Merchants from Tashish, Greece, Tubal, and Meshech traded everything from human cargo to luxury items made from precious metals. In its busy marketplaces, a robust trade in horses, chariots, and mules was conducted. Along its crowded city streets, a virtual cornucopia of goods was available for purchase. The sights, sounds, and smells would have been all-pervasive and highly invigorating. Tyre was a happening place with a bright and prosperous future. 

Tyre’s connections were international in scope, featuring robust trading relationships with distant places like Damascus, Syria, Helbon, Zahar, Uzal, Dedan, Arabia, and Sheba. Even Judah and Israel had conducted business with Tyre, trading in agricultural commodities such as wheat, figs, honey, olive oil, and balm. And, as a result of this widespread and global marketplace, Tyre’s “island warehouse was filled to the brim!” (Ezekiel 27:25 NLT).

Yet, despite their prosperous fleet and bulging warehouses, the days ahead were going to feature anything but smooth water and overflowing inventory. Over and over again God has highlighted two indisputable facts: Tyre’s extreme wealth and God’s sovereignty. Tyre was a highly prosperous nation that benefited from diverse trade relationships with a variety of nations. They had taken advantage of their ideal location along the coast and had become a focal point along the trade routes of that day. They traded in everything from slaves to silver, wine to white wool, ivory to iron, and cloth to carpets. Their warehouses were filled to the brim and their ships were loaded with goods from all over the known world. They were rich, prosperous, and as a result, powerful. Their army was large and made up of mercenaries from around the world. And now, because Judah was suffering under the hand of God, the nation of Tyre was salivating at the chance to take over their trading relationships and prosper because of their demise.

But Tyre’s wealth was no match for God’s sovereignty. In fact, they were going to be destroyed by God as a reminder of His covenant relationship with the people of Israel and Judah. For the moment, God was punishing Israel, but He had still promised to restore them to the land. God was not about to let these foreign nations profit from Israel’s situation. He would keep the land for them and protect it in order that they might return when He deemed it appropriate.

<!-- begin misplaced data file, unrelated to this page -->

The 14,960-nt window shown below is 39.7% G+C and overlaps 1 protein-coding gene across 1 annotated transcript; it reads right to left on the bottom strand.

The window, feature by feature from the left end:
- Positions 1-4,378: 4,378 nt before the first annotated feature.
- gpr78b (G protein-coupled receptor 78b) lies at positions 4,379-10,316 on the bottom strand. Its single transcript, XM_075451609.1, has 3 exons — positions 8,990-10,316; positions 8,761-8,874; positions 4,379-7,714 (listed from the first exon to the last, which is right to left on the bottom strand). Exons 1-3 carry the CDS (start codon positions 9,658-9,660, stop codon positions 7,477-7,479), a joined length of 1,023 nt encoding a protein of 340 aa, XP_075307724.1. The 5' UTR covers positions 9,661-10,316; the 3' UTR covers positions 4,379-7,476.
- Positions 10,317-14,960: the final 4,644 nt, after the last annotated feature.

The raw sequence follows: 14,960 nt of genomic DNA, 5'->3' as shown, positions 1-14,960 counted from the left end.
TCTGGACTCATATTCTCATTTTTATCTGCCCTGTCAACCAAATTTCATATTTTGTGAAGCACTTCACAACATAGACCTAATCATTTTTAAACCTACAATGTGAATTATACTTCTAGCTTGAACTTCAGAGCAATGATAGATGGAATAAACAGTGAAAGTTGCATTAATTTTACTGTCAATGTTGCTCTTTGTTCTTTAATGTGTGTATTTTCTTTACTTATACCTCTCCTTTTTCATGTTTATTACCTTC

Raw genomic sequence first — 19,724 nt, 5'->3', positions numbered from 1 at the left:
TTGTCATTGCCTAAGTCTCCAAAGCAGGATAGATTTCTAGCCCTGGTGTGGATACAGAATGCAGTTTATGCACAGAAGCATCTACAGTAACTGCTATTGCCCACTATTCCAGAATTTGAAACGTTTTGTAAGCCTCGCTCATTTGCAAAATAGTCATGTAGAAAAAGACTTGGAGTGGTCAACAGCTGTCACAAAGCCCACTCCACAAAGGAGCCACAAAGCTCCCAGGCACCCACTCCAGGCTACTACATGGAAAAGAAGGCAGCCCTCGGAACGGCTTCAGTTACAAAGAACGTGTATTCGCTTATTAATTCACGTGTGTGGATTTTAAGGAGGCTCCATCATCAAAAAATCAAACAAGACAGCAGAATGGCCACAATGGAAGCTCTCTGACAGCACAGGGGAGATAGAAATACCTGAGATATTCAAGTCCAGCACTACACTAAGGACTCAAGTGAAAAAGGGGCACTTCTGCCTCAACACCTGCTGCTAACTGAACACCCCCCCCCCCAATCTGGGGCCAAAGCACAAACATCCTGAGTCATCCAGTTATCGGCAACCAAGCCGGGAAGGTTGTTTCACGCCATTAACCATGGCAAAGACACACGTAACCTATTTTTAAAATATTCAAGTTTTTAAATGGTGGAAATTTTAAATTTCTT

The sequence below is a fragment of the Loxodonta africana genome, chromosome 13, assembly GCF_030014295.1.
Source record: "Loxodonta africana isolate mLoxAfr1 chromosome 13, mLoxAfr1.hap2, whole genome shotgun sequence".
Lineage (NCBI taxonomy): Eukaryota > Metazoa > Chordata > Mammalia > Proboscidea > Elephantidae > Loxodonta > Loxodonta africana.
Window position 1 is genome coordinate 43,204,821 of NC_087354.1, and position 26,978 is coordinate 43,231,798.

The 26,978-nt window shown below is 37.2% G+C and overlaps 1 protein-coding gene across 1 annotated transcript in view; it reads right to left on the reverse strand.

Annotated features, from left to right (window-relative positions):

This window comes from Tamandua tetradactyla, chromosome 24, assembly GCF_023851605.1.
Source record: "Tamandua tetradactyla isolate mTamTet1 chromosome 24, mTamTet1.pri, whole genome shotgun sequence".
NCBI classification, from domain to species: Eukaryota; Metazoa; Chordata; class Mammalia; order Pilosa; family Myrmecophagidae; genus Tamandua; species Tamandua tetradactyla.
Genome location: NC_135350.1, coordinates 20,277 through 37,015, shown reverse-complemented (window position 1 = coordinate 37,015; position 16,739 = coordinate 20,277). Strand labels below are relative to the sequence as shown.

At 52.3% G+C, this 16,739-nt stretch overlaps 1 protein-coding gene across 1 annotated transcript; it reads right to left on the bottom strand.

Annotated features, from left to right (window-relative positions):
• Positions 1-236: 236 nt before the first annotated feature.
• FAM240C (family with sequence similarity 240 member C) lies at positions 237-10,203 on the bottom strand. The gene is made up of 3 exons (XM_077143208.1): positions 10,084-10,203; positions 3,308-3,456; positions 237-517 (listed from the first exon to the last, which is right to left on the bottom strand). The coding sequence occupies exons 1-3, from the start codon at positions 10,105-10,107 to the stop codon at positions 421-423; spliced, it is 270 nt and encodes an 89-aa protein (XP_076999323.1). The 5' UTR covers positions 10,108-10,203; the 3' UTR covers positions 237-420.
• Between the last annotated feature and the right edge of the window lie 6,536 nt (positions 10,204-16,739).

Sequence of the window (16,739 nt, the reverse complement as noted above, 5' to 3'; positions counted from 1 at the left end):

The seven oracles found in this section of Ezekiel would have been words of hope to the exiled Israelites. In spite of their unfaithfulness, God was declaring His intentions to remain faithful to them, keeping the land safe for their eventual return. Tyre was wealthy and stood to profit from the fall of Jerusalem, but God was not going to let that happen. In fact, God was going to bring destruction on the nation of Tyre, eventually allowing them to suffer conquest and defeat at the hands of their own enemies.

Repeatedly, Ezekiel has written the words, “Yes, the Sovereign Lord has spoken!” None of the nations who stood opposed to Judah was any match for the power of Almighty God. No nation can stand against God. They may do so for a time, but the day is coming when God will bring judgment on all nations. China, Iraq, Iran, Russia, Cuba, South Korea, and yes, even America. God’s will is going to be done. And no nation will be able to stand against it. He is going to accomplish what He has promised and there is no power in the world that can prevent it. Our God is great, and He is in complete control of ALL things.

English Standard Version (ESV) The Holy Bible, English Standard Version. ESV® Permanent Text Edition® (2016). Copyright © 2001

New Living Translation (NLT) Holy Bible, New Living Translation, copyright © 1996, 2004, 2015 by Tyndale House Foundation. Used by permission of Tyndale House Publishers Inc., Carol Stream, Illinois 60188. All rights reserved.

How the Mighty Have Fallen

In the eleventh year, on the first day of the month, the word of the Lord came to me: “Son of man, because Tyre said concerning Jerusalem, ‘Aha, the gate of the peoples is broken; it has swung open to me. I shall be replenished, now that she is laid waste,’ therefore thus says the Lord God: Behold, I am against you, O Tyre, and will bring up many nations against you, as the sea brings up its waves. They shall destroy the walls of Tyre and break down her towers, and I will scrape her soil from her and make her a bare rock. She shall be in the midst of the sea a place for the spreading of nets, for I have spoken, declares the Lord God. And she shall become plunder for the nations, and her daughters on the mainland shall be killed by the sword. Then they will know that I am the Lord.